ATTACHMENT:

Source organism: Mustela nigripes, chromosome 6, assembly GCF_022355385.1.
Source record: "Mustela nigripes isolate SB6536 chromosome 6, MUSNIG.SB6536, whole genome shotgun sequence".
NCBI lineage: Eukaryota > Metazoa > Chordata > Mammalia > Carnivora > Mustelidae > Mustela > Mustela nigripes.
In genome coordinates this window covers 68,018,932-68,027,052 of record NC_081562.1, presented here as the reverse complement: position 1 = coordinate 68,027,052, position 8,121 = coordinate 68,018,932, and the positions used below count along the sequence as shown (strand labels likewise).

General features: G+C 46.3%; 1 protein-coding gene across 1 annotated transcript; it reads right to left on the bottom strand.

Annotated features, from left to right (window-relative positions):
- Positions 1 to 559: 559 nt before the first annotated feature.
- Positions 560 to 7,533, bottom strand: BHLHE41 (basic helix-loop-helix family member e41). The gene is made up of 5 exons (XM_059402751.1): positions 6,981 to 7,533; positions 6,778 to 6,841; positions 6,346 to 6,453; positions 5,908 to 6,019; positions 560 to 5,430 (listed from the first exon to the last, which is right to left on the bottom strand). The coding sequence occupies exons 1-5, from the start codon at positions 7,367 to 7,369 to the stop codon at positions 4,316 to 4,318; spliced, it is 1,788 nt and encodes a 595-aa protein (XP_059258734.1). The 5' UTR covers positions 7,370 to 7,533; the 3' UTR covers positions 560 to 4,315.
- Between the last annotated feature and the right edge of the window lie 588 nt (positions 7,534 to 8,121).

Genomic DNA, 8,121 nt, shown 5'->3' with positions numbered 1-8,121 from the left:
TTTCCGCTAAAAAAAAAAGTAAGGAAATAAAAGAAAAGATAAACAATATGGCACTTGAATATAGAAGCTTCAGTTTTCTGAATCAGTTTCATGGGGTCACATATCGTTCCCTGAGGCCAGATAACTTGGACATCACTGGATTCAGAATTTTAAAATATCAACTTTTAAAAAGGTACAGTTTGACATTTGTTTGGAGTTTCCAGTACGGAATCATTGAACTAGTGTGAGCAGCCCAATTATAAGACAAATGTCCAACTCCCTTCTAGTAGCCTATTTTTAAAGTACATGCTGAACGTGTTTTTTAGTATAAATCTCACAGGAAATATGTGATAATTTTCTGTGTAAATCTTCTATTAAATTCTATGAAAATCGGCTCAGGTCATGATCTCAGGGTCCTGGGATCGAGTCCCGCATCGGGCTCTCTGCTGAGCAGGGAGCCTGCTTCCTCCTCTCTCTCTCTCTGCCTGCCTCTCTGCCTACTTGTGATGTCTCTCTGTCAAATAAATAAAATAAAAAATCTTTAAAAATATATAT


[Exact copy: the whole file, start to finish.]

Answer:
Source organism: Mustela nigripes, chromosome 6, assembly GCF_022355385.1.
Source record: "Mustela nigripes isolate SB6536 chromosome 6, MUSNIG.SB6536, whole genome shotgun sequence".
NCBI lineage: Eukaryota > Metazoa > Chordata > Mammalia > Carnivora > Mustelidae > Mustela > Mustela nigripes.
In genome coordinates this window covers 68,018,932-68,027,052 of record NC_081562.1, presented here as the reverse complement: position 1 = coordinate 68,027,052, position 8,121 = coordinate 68,018,932, and the positions used below count along the sequence as shown (strand labels likewise).

General features: G+C 46.3%; 1 protein-coding gene across 1 annotated transcript; it reads right to left on the bottom strand.

Annotated features, from left to right (window-relative positions):
- Positions 1 to 559: 559 nt before the first annotated feature.
- Positions 560 to 7,533, bottom strand: BHLHE41 (basic helix-loop-helix family member e41). The gene is made up of 5 exons (XM_059402751.1): positions 6,981 to 7,533; positions 6,778 to 6,841; positions 6,346 to 6,453; positions 5,908 to 6,019; positions 560 to 5,430 (listed from the first exon to the last, which is right to left on the bottom strand). The coding sequence occupies exons 1-5, from the start codon at positions 7,367 to 7,369 to the stop codon at positions 4,316 to 4,318; spliced, it is 1,788 nt and encodes a 595-aa protein (XP_059258734.1). The 5' UTR covers positions 7,370 to 7,533; the 3' UTR covers positions 560 to 4,315.
- Between the last annotated feature and the right edge of the window lie 588 nt (positions 7,534 to 8,121).

Genomic DNA, 8,121 nt, shown 5'->3' with positions numbered 1-8,121 from the left:
TTTCCGCTAAAAAAAAAAGTAAGGAAATAAAAGAAAAGATAAACAATATGGCACTTGAATATAGAAGCTTCAGTTTTCTGAATCAGTTTCATGGGGTCACATATCGTTCCCTGAGGCCAGATAACTTGGACATCACTGGATTCAGAATTTTAAAATATCAACTTTTAAAAAGGTACAGTTTGACATTTGTTTGGAGTTTCCAGTACGGAATCATTGAACTAGTGTGAGCAGCCCAATTATAAGACAAATGTCCAACTCCCTTCTAGTAGCCTATTTTTAAAGTACATGCTGAACGTGTTTTTTAGTATAAATCTCACAGGAAATATGTGATAATTTTCTGTGTAAATCTTCTATTAAATTCTATGAAAATCGGCTCAGGTCATGATCTCAGGGTCCTGGGATCGAGTCCCGCATCGGGCTCTCTGCTGAGCAGGGAGCCTGCTTCCTCCTCTCTCTCTCTCTGCCTGCCTCTCTGCCTACTTGTGATGTCTCTCTGTCAAATAAATAAAATAAAAAATCTTTAAAAATATATAT